Imagine being in constant pain, feeling fatigued and yet not being able to sleep and having noticeable difficulty remembering or recalling information. For individuals with fibromyalgia, these painful and disruptive side effects interfere with their ability to enjoy and participate in life. Yet, despite these obvious and disruptive symptoms, until fairly recently, many within the medical community failed to recognize fibromyalgia as a true medical disorder.

Much of the skepticism that surrounds fibromyalgia stems from the fact that medical researchers and doctors have yet to discover what causes fibromyalgia. Partially due to the unknown origins of the condition, many within the medical community have widely regarded fibromyalgia to have a strong psychological link.

Formally defined as a “centralized pain state”, the symptoms experienced by individuals with fibromyalgia often mimic those of other disorders and medical conditions. Because of this, medical researchers have taken steps to provide more clarity around the disorder in an effort to aid medical providers in the diagnosis and treatment of those individuals who were previously forced to believe their painful symptoms were all in their heads.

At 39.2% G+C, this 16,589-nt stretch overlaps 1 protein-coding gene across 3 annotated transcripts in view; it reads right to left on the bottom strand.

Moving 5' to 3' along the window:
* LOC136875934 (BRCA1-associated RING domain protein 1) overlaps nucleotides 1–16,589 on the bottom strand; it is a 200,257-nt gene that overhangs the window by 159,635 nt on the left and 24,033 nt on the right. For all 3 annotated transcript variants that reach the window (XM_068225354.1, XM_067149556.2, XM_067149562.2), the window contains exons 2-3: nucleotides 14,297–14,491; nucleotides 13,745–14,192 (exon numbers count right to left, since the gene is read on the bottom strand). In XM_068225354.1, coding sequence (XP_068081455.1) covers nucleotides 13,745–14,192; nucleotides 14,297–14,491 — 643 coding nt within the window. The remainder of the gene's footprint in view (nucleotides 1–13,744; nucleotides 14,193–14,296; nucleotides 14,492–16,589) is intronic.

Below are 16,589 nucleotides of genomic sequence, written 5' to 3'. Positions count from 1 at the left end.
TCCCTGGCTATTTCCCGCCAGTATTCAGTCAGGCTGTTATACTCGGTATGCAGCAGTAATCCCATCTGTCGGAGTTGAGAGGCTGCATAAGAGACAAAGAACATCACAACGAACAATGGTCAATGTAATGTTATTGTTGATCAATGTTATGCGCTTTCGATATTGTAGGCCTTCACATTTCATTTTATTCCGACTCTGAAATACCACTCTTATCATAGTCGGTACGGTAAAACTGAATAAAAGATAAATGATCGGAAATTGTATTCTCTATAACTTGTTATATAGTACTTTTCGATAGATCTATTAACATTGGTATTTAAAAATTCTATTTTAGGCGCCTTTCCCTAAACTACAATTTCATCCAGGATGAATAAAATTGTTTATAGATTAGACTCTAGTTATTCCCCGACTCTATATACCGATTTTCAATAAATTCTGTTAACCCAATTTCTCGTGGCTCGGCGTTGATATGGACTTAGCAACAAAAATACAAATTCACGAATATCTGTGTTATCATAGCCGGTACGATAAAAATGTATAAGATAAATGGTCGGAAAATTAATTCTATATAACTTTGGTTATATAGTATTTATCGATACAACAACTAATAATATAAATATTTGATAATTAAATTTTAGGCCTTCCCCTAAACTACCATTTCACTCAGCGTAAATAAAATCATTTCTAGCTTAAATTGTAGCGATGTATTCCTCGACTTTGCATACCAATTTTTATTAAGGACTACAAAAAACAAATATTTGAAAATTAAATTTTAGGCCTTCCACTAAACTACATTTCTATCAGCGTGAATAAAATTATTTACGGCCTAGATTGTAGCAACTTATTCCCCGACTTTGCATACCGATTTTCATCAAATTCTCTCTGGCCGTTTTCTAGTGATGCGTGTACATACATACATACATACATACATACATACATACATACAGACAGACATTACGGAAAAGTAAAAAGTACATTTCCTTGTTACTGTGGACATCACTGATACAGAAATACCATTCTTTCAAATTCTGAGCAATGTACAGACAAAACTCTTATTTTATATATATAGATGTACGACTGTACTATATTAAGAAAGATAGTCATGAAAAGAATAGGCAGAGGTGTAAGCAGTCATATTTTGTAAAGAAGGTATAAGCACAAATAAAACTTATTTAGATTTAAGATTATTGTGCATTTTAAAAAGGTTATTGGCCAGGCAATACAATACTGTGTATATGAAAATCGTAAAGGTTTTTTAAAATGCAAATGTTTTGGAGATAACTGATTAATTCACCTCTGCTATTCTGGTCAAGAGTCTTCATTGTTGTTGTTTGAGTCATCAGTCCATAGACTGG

Medical research that was published in a recent issue of JAMA, notes that a combination of medications may be successful in treating many of the symptoms experienced by fibromyalgia sufferers. In addition to drug therapy, researchers recommend fibromyalgia sufferers get sufficient amounts of sleep and exercise as both are reportedly effective in combating the negative symptoms of the condition.

Individuals who have been formally diagnosed with fibromyalgia may qualify to receive federal assistance in the form of Social Security disability benefits. The process of applying and qualifying for SSD benefits can be complex and lengthy. To ensure the process is successful, it’s wise to seek the advice and assistance of an attorney who has successfully handled SSD matters.

Source: Medscape, “Effective Treatment for Fibromyalgia May Now Be Possible,” Laurie Barclay, MD, April 18, 2014WRVO.org, “Fibromyalgia — what is known and unknown,” April 27, 2014